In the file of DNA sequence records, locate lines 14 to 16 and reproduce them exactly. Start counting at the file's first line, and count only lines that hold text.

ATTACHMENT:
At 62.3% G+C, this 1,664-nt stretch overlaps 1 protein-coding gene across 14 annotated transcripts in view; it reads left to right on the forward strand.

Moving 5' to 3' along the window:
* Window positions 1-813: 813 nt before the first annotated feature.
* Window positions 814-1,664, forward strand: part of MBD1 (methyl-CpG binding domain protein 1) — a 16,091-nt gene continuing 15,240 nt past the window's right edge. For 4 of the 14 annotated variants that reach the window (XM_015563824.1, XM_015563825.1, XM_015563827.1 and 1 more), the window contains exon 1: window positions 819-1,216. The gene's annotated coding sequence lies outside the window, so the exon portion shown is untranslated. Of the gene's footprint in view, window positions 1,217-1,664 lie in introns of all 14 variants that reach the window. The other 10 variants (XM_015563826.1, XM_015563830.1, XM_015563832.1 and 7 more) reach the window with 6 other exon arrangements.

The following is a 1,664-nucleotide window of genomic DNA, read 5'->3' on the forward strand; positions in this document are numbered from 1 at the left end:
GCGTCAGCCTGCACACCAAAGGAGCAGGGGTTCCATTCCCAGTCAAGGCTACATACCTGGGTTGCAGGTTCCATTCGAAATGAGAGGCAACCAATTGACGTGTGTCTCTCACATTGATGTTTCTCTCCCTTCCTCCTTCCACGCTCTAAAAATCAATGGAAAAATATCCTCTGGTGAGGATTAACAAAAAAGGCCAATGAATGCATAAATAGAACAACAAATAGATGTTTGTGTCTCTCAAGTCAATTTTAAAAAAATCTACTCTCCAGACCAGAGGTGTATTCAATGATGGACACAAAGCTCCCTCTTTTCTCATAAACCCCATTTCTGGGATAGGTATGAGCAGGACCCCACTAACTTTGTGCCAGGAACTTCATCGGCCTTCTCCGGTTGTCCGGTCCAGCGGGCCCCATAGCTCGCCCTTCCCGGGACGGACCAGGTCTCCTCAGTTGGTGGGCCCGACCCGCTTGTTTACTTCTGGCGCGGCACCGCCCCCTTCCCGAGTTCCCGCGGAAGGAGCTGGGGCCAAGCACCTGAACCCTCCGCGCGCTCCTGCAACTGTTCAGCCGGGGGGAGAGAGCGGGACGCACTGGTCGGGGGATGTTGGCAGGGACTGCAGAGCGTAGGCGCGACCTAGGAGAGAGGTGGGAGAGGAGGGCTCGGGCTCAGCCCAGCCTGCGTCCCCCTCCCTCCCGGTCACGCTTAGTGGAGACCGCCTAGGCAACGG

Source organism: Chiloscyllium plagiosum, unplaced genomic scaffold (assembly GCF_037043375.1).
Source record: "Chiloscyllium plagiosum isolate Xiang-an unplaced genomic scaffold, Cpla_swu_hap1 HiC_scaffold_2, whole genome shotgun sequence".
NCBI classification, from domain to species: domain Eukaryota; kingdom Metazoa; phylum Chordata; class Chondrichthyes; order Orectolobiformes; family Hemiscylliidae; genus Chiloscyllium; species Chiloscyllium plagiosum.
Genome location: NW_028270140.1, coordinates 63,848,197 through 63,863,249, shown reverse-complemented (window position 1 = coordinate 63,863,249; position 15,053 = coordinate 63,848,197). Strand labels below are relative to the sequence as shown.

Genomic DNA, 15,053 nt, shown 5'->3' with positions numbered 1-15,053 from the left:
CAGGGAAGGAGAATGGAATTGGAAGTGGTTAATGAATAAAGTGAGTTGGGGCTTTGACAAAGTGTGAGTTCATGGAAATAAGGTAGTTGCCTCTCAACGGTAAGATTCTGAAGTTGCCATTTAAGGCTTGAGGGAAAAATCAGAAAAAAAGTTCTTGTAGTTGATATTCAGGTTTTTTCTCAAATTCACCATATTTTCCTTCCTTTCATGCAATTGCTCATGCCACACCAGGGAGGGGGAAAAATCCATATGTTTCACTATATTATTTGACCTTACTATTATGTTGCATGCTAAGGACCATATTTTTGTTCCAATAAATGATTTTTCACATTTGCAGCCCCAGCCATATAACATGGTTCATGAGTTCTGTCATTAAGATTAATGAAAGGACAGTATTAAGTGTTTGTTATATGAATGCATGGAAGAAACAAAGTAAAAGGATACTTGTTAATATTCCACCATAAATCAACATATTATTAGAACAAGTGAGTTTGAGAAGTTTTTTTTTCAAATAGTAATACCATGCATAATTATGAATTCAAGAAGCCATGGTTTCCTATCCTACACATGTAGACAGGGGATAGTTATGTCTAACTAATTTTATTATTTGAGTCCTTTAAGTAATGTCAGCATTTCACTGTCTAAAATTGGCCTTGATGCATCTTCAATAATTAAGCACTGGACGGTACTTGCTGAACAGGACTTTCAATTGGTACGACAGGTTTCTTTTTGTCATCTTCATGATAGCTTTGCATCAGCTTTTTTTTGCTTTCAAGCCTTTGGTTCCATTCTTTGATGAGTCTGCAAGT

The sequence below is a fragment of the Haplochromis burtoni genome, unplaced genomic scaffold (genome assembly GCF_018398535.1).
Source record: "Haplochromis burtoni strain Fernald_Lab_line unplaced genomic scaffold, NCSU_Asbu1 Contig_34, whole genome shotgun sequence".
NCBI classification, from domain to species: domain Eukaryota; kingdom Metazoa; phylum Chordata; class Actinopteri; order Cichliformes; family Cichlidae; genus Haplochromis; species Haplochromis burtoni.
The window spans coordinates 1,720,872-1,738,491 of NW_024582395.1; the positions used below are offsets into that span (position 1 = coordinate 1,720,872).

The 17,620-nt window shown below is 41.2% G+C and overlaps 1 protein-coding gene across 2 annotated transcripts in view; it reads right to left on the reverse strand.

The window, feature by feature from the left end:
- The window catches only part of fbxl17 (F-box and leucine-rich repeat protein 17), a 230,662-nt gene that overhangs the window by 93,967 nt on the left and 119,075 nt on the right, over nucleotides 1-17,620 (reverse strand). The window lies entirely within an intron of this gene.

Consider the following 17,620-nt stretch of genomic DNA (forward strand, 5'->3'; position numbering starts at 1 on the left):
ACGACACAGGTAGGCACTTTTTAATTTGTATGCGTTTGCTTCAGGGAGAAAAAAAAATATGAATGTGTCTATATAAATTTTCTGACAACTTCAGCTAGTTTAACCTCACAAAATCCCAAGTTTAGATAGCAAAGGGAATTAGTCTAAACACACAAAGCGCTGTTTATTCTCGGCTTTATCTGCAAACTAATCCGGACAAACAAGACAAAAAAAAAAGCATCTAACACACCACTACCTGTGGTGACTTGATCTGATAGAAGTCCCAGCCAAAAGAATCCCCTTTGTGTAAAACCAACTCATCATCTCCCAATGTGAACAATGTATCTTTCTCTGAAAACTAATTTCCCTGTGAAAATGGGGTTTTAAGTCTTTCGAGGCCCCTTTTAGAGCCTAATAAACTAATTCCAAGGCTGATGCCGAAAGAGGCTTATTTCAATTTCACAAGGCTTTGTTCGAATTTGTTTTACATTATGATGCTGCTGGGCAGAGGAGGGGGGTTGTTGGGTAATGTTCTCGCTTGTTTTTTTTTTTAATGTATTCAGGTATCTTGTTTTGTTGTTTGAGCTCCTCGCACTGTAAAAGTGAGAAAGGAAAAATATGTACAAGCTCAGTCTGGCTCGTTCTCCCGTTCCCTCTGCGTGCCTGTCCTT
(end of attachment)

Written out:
Source record: "Haplochromis burtoni strain Fernald_Lab_line unplaced genomic scaffold, NCSU_Asbu1 Contig_34, whole genome shotgun sequence".
NCBI classification, from domain to species: domain Eukaryota; kingdom Metazoa; phylum Chordata; class Actinopteri; order Cichliformes; family Cichlidae; genus Haplochromis; species Haplochromis burtoni.
The window spans coordinates 1,720,872-1,738,491 of NW_024582395.1; the positions used below are offsets into that span (position 1 = coordinate 1,720,872).